Rethinking Healthcare

Pfizer slashes R&D by billions, ditching less profitable diseases

Pfizer slashes R&D by billions, ditching less profitable diseases

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The pharma giant unveiled plans to slash its research and development spending by billions of dollars, halting research funding for allergy and respiratory diseases.

The world’s largest pharmaceutical company unveiled plans to slash its research and development spending by billions of dollars – shutting down plants and cutting thousands of jobs.

According to Pfizer’s new CEO Ian Read, the reductions are part of a plan to overhaul the company’s research operation to focus on the most-profitable programs.

The company forecasts $66 billion-$68 billion for 2011, compared with $67.8 billion in 2010.

For 2012, they’re predicting $63 billion to $65.5 billion. This decline is predicated on competition from cheaper generics and lack of new-drug revenue the company had been expecting before prospects failed clinical trials [FiercePharma].

The industry spent years bracing itself for the 'patent cliff,' when sales are expected to plummet as a bundle of blockbuster drugs loses protection against generic competitors [Nature]. Pfizer's $10 billion-a-year cholesterol-reducing Lipitor, the world's best-selling drug last year, loses patent protection in November.

With key patents expiring, Pfizer will carve a huge amount from its R&D spending. Expenditure for 2012 R&D will be cut to between $6.5 billion and $7.0 billion, down $1.5 billion from its previous target. Compare that to $9.4 billion in 2010.

Chief casualties include:

  • Its research facility in Sandwich, UK, where Viagra was developed, will close in 18–24 months. There are 2,400 employees at this site.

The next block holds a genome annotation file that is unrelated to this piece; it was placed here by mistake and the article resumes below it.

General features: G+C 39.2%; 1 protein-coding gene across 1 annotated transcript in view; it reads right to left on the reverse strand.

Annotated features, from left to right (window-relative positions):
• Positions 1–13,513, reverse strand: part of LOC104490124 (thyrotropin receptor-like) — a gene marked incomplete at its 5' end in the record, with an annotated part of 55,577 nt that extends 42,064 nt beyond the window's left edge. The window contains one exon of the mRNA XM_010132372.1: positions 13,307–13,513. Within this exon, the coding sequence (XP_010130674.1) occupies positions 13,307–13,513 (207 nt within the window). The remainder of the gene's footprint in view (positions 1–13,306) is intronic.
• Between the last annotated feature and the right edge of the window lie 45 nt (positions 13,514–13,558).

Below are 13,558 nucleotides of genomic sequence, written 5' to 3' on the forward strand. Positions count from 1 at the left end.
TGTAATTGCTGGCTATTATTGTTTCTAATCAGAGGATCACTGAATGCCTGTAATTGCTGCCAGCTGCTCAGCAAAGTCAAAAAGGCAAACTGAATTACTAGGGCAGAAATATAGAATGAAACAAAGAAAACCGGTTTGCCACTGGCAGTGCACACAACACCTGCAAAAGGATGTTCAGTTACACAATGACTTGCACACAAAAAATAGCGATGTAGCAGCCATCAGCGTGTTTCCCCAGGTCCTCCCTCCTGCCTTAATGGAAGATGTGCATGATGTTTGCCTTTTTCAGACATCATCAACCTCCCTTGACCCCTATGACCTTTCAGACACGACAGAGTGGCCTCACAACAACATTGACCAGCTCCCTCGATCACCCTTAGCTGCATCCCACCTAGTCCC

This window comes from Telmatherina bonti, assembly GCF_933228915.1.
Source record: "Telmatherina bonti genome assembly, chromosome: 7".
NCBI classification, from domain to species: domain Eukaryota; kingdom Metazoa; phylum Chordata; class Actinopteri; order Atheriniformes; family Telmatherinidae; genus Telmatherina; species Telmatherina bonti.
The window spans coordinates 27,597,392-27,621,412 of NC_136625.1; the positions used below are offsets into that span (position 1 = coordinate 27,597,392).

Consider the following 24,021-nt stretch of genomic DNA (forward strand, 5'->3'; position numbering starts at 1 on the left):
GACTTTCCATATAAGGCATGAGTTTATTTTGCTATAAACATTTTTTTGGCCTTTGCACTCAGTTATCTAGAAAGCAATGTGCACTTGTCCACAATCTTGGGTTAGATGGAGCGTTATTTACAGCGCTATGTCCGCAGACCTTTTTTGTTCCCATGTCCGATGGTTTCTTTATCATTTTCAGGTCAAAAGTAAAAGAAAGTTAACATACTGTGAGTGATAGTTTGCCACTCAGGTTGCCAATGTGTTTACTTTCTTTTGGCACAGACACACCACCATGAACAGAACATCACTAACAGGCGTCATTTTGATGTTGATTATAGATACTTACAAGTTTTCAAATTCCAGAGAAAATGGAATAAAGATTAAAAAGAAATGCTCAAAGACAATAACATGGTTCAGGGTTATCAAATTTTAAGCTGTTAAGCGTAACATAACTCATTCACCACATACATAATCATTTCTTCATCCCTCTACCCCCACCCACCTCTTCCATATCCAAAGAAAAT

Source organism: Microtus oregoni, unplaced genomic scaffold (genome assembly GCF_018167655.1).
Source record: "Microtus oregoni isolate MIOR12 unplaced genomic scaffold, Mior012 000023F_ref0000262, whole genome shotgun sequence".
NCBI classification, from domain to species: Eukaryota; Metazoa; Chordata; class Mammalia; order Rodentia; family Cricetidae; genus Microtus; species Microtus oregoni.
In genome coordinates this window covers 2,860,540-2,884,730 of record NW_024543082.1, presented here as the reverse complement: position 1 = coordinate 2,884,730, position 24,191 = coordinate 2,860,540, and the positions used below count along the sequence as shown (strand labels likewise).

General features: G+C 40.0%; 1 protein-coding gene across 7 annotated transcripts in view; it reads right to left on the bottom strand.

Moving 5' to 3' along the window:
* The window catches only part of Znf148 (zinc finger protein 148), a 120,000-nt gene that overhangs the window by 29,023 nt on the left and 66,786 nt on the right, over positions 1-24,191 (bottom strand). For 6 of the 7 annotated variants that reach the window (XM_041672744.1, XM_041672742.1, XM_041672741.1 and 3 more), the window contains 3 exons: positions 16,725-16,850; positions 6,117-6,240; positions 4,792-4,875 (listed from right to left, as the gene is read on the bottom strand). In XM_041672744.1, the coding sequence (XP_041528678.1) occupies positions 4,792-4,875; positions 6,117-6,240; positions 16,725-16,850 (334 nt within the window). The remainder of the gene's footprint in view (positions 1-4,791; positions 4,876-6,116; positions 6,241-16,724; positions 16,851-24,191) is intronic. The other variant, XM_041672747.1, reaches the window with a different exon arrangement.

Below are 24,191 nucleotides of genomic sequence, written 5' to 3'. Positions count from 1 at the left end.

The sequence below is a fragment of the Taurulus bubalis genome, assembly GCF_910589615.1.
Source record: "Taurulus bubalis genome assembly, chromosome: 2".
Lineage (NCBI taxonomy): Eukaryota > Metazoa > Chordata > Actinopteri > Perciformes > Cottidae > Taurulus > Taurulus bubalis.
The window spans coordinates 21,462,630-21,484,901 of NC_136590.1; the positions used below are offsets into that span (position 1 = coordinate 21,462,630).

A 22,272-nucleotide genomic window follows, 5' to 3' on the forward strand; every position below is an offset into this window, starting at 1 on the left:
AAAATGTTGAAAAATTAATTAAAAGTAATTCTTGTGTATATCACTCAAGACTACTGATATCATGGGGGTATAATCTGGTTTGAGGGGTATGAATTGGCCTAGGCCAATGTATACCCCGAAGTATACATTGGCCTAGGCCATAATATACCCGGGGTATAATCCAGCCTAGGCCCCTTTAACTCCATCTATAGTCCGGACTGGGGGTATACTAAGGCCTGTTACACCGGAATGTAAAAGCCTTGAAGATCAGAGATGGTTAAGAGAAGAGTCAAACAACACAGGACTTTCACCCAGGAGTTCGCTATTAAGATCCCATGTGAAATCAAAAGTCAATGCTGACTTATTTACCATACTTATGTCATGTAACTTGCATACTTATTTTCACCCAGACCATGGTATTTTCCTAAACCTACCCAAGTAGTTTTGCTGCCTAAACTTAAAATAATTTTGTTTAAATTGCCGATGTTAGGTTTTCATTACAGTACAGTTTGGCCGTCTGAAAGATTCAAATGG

• Its R&D headquarters in Groton, Connecticut, will be shedding roughly 1,100 jobs.
  • The company plans to cut research into areas like allergy, respiratory diseases, urology, internal medicine, and tissue repair.

They plan to focus on the more profitable areas of neuroscience, oncology, vaccines, and cardiovascular and inflammation treatments, Read says. “At some point your shareholders and stakeholders demand you have a return on investment in research.”

As Bloomberg notes, Pfizer is continuing a cost-reduction plan that includes firing 19,000 employees, closing 8 plants, and shutting 6 research centers. Even before that plan was enacted, Pfizer had fired about 40,000 employees during the 6 years ended in 2009.

Rival companies also face sales losses running into the billions. Nature reports:

The latest parade of annual results shows that although profits are buoyant for now, companies are increasingly reluctant to sink money into R&D pipelines, which have been slow to yield new drugs. Instead, share buy-backs – which boost share prices and please investors – and outsourcing R&D are in vogue.

GlaxoSmithKline plans to focus its work on getting the most promising drugs to market and will cut costs and risk "through externalizing parts of early-stage discovery; dismantling infrastructure; and terminating development in areas with low financial and scientific return”.

Image: Pfizer

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Janet Fang

Contributing Editor

Janet Fang has written for Nature, Discover and the Point Reyes Light. She is currently a lab technician at Lamont-Doherty Earth Observatory. She holds degrees from the University of California, Berkeley and Columbia University. She is based in New York. Follow her on Twitter. Disclosure